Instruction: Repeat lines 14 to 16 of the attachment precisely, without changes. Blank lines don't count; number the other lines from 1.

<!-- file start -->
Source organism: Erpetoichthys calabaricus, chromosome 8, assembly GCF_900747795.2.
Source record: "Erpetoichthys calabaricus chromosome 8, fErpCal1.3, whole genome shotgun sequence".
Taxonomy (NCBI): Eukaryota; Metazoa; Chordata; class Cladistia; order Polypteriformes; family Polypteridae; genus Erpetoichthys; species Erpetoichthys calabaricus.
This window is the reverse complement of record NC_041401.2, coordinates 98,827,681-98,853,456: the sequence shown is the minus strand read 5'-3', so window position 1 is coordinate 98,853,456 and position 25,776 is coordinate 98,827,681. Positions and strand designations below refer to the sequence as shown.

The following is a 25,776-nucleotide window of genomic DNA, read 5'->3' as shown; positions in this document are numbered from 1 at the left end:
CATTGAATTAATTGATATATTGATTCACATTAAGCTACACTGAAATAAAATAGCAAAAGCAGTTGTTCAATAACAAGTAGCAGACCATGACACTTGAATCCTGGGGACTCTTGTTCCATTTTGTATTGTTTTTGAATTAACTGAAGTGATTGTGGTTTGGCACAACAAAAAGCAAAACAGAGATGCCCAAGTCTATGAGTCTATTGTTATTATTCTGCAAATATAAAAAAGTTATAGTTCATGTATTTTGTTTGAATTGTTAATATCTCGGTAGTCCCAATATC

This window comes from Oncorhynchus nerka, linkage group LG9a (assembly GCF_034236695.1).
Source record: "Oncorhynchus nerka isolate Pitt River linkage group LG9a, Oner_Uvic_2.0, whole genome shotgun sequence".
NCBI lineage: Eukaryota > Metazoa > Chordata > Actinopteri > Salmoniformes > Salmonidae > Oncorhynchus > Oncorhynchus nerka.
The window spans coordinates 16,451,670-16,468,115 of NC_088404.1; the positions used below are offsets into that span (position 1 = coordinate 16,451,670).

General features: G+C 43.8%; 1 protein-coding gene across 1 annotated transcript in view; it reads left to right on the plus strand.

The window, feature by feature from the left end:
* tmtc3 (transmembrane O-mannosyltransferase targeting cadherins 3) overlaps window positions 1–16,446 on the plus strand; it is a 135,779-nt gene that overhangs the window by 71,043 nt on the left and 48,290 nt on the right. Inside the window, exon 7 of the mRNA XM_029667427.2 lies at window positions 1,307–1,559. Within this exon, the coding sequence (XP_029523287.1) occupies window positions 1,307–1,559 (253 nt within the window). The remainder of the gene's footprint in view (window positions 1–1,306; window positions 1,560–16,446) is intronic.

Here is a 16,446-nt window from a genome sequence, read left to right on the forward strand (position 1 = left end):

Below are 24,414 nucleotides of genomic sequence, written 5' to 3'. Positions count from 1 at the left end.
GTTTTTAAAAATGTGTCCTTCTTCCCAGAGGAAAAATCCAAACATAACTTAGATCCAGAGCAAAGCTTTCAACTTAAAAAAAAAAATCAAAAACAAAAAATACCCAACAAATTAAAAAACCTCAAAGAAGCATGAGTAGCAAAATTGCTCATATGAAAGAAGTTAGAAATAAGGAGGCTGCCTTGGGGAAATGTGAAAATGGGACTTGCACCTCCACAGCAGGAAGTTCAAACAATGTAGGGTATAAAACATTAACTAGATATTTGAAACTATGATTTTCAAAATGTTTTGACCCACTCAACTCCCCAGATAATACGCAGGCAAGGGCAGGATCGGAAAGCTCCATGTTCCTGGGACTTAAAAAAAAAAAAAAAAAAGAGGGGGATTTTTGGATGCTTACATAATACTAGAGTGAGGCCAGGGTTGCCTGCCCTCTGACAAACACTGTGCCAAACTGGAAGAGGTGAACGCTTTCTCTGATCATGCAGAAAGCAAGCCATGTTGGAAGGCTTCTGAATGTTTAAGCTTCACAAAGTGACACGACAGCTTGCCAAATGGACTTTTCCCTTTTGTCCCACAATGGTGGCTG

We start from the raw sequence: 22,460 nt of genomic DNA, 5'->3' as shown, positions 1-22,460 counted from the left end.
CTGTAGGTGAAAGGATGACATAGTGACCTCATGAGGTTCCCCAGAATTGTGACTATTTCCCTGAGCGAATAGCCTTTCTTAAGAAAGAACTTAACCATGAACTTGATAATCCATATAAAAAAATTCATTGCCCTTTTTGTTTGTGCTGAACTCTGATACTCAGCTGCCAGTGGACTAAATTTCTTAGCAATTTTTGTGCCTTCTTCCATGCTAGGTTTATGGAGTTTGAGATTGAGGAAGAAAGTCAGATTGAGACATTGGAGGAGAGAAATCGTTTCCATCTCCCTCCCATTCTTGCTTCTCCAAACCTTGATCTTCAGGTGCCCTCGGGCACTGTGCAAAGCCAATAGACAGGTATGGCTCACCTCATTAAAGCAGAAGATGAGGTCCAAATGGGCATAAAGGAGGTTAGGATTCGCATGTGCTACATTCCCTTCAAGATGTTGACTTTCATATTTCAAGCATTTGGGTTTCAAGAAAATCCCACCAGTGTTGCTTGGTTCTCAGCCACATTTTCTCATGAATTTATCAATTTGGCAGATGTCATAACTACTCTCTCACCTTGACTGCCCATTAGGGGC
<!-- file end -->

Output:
Here is a 16,446-nt window from a genome sequence, read left to right on the forward strand (position 1 = left end):

Below are 24,414 nucleotides of genomic sequence, written 5' to 3'. Positions count from 1 at the left end.
GTTTTTAAAAATGTGTCCTTCTTCCCAGAGGAAAAATCCAAACATAACTTAGATCCAGAGCAAAGCTTTCAACTTAAAAAAAAAAATCAAAAACAAAAAATACCCAACAAATTAAAAAACCTCAAAGAAGCATGAGTAGCAAAATTGCTCATATGAAAGAAGTTAGAAATAAGGAGGCTGCCTTGGGGAAATGTGAAAATGGGACTTGCACCTCCACAGCAGGAAGTTCAAACAATGTAGGGTATAAAACATTAACTAGATATTTGAAACTATGATTTTCAAAATGTTTTGACCCACTCAACTCCCCAGATAATACGCAGGCAAGGGCAGGATCGGAAAGCTCCATGTTCCTGGGACTTAAAAAAAAAAAAAAAAAAGAGGGGGATTTTTGGATGCTTACATAATACTAGAGTGAGGCCAGGGTTGCCTGCCCTCTGACAAACACTGTGCCAAACTGGAAGAGGTGAACGCTTTCTCTGATCATGCAGAAAGCAAGCCATGTTGGAAGGCTTCTGAATGTTTAAGCTTCACAAAGTGACACGACAGCTTGCCAAATGGACTTTTCCCTTTTGTCCCACAATGGTGGCTG